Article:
What is an SSD?
The term SSD (Solid State Drive), can refer to any drive that uses solid state components to store information, or more to the point – has no moving parts. When we hear terms like ‘Flash Drive’ or ‘Thumb Drive’, we typically don’t think SSD, but technically speaking, they fit the criteria. The modern day SSD however, generally refers to a solid state drive that can be used on a SATA bus. There are other implementations of the modern SSD such as PCIe SSDs which are usually a card installed inside of a desktop computer, or soldered on the motherboard of a computer as in the case of some embedded devices. Generally, when the term SSD is tossed around, the image that comes to mind is a device that more or less resembles a modern hard drive that can be connected in the same fashion, via SATA.
A Brief History
The usage of the SSD can be traced as far back as the 1950’s during the era of the vacuum tube and punch cards, but it was prohibitively expensive and not especially reliable. They were replaced by the cheaper drum storage unit, which is generally regarded as the precursor to the modern hard disk drive. The SSD didn’t see much usage till the 70’s and 80’s when such companies as IBM and Cray began to build the early supercomputers, but the high cost and lack of a ten-year life led to many companies abandoning the technology.
Though not widely used due to the high cost, the technology continued being developed as it was apparent that eventually, with technology being continuously improved, the SSD would eventually be commercially viable, and in the mid 80’s the idea started to see usage again as the cost started to come down. Many of the drives during this time frame were RAM based and required a rechargeable battery to power them as the memory (as is the case with current RAM) couldn’t be maintained without a constant source of power. This technology is still used today because they are significantly faster than normal SSDs, but their volatility reduces their long term storage viability.
In 1995, M-Systems introduced flash-based SSD. It didn’t require a battery but weren’t nearly as fast as RAM based solutions. The tech has since seen usage in a wide variety of markets from cellular phones to military applications because of a considerably higher MTBF (mean time between failures) than previous SSD alternatives. Their ability to withstand significant temperature changes, vibration and impacts made them appealing in particular to the mobile device industry and to the military.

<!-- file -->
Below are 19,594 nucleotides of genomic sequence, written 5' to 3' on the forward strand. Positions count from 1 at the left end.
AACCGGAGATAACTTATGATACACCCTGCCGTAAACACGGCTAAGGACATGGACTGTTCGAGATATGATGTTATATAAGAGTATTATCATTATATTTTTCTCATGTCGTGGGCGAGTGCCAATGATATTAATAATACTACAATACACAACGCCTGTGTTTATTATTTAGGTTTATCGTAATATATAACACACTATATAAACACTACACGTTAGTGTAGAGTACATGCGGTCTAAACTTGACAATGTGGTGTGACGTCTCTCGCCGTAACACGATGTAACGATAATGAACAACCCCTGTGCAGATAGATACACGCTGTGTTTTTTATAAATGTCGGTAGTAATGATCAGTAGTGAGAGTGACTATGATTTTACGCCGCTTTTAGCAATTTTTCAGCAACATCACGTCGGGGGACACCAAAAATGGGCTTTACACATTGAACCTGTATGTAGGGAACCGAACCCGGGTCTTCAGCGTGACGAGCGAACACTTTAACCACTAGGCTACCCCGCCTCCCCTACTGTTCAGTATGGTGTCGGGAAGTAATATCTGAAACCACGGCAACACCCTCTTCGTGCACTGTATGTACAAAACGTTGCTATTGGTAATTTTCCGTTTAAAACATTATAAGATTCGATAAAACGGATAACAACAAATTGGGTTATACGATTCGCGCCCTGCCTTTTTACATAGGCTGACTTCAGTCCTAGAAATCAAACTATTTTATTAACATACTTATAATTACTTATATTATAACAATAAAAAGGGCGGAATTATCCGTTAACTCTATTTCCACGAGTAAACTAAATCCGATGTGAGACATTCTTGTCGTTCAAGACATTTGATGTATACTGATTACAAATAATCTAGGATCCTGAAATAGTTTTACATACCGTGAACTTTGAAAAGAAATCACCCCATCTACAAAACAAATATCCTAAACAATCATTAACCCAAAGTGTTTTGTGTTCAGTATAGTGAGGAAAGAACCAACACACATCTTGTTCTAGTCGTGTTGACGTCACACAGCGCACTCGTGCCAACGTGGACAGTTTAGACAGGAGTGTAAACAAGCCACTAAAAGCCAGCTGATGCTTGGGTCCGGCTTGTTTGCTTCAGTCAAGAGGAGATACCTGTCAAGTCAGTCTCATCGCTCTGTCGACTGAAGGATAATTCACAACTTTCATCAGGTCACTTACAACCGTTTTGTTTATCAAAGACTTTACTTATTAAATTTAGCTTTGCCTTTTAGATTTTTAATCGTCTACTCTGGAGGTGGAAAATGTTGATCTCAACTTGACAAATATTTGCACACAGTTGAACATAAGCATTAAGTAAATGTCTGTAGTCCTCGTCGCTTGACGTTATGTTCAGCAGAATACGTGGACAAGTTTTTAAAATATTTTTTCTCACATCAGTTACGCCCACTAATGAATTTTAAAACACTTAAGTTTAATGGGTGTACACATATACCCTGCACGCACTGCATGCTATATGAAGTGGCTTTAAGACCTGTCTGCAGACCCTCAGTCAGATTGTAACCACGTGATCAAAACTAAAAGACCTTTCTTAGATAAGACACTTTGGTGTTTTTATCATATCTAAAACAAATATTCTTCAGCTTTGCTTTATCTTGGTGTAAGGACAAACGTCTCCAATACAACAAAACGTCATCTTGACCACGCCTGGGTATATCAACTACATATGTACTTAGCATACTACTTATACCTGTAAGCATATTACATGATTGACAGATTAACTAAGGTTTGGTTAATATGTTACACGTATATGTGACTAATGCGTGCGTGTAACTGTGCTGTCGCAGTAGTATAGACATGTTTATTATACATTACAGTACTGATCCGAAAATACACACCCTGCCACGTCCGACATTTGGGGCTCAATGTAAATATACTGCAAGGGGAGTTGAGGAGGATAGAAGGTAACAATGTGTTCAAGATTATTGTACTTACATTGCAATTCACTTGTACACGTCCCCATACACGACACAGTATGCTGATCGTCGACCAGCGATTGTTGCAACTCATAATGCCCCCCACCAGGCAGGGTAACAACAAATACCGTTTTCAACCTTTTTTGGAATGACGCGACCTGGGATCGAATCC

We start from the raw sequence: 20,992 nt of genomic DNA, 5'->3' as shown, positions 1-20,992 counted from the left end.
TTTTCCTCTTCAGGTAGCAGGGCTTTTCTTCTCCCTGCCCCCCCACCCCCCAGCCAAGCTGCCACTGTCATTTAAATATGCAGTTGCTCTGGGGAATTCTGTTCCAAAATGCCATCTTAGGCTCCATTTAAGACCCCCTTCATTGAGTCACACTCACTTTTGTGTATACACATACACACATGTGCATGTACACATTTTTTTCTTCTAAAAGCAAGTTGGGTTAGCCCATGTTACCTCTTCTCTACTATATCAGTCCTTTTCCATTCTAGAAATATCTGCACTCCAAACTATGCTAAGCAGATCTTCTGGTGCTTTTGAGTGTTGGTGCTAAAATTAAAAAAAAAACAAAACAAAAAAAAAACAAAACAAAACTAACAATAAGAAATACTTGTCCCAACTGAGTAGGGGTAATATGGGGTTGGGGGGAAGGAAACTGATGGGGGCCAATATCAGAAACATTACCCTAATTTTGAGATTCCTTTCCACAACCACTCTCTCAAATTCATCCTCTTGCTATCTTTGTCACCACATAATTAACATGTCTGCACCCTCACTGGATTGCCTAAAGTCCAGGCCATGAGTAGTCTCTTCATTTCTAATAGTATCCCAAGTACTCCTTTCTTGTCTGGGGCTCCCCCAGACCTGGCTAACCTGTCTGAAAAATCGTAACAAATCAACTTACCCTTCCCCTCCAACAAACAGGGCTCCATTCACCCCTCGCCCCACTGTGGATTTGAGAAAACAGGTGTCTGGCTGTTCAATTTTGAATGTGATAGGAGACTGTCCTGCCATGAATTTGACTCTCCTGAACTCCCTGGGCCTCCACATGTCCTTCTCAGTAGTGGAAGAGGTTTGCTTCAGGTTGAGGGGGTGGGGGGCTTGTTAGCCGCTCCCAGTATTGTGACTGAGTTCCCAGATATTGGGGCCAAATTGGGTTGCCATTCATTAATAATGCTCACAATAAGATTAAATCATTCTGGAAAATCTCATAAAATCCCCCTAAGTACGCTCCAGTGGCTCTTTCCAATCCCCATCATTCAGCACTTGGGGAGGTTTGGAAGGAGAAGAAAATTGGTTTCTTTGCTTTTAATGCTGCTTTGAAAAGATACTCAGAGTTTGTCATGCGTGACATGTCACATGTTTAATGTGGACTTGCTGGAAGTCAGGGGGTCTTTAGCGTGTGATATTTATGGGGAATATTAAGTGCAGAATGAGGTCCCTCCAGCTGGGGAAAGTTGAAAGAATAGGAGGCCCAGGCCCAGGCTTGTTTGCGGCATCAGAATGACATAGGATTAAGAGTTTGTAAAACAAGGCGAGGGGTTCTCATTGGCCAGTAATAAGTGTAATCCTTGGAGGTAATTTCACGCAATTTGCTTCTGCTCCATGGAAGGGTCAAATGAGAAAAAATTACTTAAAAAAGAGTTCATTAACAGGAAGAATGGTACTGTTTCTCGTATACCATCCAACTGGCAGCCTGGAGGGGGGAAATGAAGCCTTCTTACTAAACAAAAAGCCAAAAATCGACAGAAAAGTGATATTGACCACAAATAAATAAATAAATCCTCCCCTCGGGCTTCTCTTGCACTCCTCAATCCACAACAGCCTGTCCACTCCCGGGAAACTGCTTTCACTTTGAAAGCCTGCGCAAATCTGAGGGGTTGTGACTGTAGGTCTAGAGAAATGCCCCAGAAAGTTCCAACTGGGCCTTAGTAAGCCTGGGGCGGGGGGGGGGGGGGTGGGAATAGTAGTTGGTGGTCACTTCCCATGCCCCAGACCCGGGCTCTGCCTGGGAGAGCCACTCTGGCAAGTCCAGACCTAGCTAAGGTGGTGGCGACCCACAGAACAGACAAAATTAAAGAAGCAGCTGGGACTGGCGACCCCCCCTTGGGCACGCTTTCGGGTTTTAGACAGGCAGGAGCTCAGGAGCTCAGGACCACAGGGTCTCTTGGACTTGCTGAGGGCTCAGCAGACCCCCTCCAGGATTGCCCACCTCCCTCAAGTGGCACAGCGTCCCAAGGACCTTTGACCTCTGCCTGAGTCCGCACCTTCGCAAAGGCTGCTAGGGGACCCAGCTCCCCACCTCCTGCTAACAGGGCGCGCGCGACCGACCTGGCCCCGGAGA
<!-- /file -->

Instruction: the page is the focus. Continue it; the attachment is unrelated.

In 1999, a number of announcements were made about flash-based SSDs which brought about new development into the market. In 2007, the modern SSD made its first real commercial debut sporting 320Gb and 100,000 IOPS (input/output operations per second).
EFD & SSD
The term EFD (enterprise flash drive) was first coined by EMC in 2008. The EFD differs from an SSD only in the specifications as they are intended for Enterprise applications such as data centers. The EFD was intended by EMC to signify a higher level of standards, but there are no currently appointed organizations defining these specifications and there is nothing preventing a manufacturer from claiming a SSD is ‘Enterprise Level’.
SSD vs Hard Drives – the debate
The SSD drive has many advantages over the hard drive, but one shouldn’t simply dismiss hard drives as being irrelevant, though marketing buzz may cause this anyway.
Some of the obvious advantages to an SSD are things like the start-up time, low latency, lack of moving parts (and therefore shock and vibration resistance), lack of a fragmentation issue, no magnetic sensitivity, weight, and power consumption. Because of the lack of a moving storage medium, an SSD can benefit hugely from the ability to access any part of the storage area with an extremely low latency that is consistent across the entire drive. As a result, the amount of fragmentation on an SSD is irrelevant. To put this in perspective, a normal hard drive needs periodic de-fragmentation so that the files on the drive are stored as efficiently as possible so that the drive head doesn’t have to work as hard, which would in turn increase performance, but because a hard drive has moving components, even the fastest hard drives have to wait for the disk to spin to get to the data thats been requested. As stated before, an SSD can access all parts of the storage medium with the same latency, making fragmentation irrelevant.